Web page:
From Friday’s The Oklahoman:
By Matthew Price
The creator of the motorcycle-bound supernatural hero “Ghost Rider” comes to Oklahoma City this weekend for SoonerCon. Gary Friedrich will visit with fans at the annual science fiction convention, held today through Sunday at the Biltmore Hotel, 401 S Meridian Ave.
Friedrich talked to The Oklahoman about his comic-book experiences with “Ghost Rider” and other comics in a recent interview.
“The first flash of an idea for Ghost Rider came when I was still a kid and saw Marlon Brando in ‘The Wild One,’” Friedrich said. “I loved the movie and began to think about a superhero on a motorcycle.”
As time went by, Friedrich said he was influenced by the cycle gang movies of the 1950s and 1960s, as well as daredevil Evel Knievel.
“The ideas began to come together in the late sixties during a period when I was away from Marvel and worked for another company for a time,” Friedrich said. “But as I began to lean toward a supernatural connection, I realized the Comics Code Authority probably wouldn’t accept anything like that. So although I had the concept pretty much together by 1970, I had to wait until the Code eased its standards for horror-type comics in 1971 to attempt to get the character published.”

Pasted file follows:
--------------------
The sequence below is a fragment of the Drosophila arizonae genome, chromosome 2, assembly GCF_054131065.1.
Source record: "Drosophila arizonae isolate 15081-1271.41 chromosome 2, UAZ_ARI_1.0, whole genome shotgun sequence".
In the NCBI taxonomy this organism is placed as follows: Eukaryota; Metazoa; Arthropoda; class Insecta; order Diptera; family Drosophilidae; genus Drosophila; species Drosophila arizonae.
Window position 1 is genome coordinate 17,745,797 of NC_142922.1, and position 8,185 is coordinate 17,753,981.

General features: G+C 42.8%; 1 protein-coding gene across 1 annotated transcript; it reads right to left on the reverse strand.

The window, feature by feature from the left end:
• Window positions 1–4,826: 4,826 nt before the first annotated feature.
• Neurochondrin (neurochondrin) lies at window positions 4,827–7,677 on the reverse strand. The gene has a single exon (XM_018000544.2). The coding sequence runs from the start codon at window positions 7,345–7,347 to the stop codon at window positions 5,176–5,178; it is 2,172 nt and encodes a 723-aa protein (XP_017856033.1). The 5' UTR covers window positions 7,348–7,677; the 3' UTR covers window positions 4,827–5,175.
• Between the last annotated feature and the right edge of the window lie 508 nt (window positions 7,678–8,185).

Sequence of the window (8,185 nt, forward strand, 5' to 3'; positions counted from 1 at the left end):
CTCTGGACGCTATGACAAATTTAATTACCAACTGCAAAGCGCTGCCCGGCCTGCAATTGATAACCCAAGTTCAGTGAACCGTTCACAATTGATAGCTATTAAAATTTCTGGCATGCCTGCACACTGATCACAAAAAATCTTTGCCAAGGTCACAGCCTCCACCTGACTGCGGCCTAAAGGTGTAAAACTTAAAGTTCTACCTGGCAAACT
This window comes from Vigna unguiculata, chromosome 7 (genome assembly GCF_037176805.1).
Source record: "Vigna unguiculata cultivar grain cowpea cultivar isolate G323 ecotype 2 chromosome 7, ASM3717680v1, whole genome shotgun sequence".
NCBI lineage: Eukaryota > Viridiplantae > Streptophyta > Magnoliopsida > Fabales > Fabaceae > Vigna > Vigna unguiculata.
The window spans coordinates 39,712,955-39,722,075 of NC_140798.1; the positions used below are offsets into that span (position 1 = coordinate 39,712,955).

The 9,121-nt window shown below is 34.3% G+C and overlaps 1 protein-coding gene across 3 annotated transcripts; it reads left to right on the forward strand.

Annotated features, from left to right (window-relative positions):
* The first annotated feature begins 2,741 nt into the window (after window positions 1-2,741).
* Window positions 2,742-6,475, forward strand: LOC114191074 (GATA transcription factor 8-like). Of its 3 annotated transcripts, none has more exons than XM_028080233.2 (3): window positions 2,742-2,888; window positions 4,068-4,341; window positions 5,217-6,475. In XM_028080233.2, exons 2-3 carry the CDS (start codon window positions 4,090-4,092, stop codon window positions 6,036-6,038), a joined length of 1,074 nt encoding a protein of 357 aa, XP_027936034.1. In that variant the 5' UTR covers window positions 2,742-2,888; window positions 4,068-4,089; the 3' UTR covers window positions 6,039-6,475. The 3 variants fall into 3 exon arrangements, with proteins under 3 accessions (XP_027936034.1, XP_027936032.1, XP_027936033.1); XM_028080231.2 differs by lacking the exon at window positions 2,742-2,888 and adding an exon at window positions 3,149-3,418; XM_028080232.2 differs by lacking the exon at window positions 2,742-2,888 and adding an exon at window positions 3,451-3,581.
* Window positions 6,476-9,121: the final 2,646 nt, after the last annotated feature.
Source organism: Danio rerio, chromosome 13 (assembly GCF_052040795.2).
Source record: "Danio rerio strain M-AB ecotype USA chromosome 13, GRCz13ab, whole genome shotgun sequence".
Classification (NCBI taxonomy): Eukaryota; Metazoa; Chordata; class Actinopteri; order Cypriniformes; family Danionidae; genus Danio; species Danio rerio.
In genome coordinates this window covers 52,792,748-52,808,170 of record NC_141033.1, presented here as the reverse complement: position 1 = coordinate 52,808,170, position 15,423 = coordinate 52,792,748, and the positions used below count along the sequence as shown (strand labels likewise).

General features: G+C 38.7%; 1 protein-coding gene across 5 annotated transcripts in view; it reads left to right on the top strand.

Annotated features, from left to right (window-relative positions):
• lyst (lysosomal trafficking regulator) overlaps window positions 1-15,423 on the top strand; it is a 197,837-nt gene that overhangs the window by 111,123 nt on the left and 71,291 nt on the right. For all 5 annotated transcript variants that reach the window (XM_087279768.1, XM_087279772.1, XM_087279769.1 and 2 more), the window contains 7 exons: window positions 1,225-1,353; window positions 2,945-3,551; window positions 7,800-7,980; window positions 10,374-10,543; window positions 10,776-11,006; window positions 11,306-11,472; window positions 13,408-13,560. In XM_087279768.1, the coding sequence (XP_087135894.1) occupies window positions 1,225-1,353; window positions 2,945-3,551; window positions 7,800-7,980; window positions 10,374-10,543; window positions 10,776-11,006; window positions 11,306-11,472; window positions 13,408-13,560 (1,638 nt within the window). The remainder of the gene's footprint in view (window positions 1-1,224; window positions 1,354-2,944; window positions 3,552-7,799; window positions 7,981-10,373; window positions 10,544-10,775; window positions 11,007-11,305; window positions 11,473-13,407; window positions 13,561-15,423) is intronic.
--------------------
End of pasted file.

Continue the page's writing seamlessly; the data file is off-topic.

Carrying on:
The Ghost Rider first appeared in “Marvel Spotlight” No. 5 in early 1972.
Friedrich worked on several titles for Marvel Comics in the 1960s, including “Captain America,” “The Incredible Hulk” and “The Amazing Spider-Man.” His longest run as a writer came on “Sgt. Fury and His Howling Commandos.”
“There was an order of titles through which new writers would progress at Marvel,” Friedrich said. “You’d start out with ‘Millie the Model,’ then progress to western titles like ‘Kid Colt’ and ‘Two-Gun Kid,’ then came ‘Sgt. Fury.’ But after I’d gone through that progression and written a few issues of ‘Fury’ and was deemed ready to move on to the superhero big time, I didn’t want to let go of ‘Fury and his Howling Commandos.’ I’d grown fond of the ol’ Sarge as well as of working with Dick Ayers and inker John Severin, so I talked Stan and Roy into letting me continue writing the title, which I did for several years and probably more than 50 issues.”